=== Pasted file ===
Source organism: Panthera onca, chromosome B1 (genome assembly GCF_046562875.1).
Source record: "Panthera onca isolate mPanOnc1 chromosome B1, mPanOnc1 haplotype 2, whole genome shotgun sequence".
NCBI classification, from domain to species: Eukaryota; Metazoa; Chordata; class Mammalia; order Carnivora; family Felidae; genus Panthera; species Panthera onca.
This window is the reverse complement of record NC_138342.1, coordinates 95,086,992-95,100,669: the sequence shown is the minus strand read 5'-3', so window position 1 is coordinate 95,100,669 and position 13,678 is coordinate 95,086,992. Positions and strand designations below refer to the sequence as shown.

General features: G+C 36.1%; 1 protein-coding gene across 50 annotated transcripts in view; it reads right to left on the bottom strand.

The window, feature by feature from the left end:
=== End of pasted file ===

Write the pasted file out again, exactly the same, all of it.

Source organism: Panthera onca, chromosome B1 (genome assembly GCF_046562875.1).
Source record: "Panthera onca isolate mPanOnc1 chromosome B1, mPanOnc1 haplotype 2, whole genome shotgun sequence".
NCBI classification, from domain to species: Eukaryota; Metazoa; Chordata; class Mammalia; order Carnivora; family Felidae; genus Panthera; species Panthera onca.
This window is the reverse complement of record NC_138342.1, coordinates 95,086,992-95,100,669: the sequence shown is the minus strand read 5'-3', so window position 1 is coordinate 95,100,669 and position 13,678 is coordinate 95,086,992. Positions and strand designations below refer to the sequence as shown.

General features: G+C 36.1%; 1 protein-coding gene across 50 annotated transcripts in view; it reads right to left on the bottom strand.

The window, feature by feature from the left end: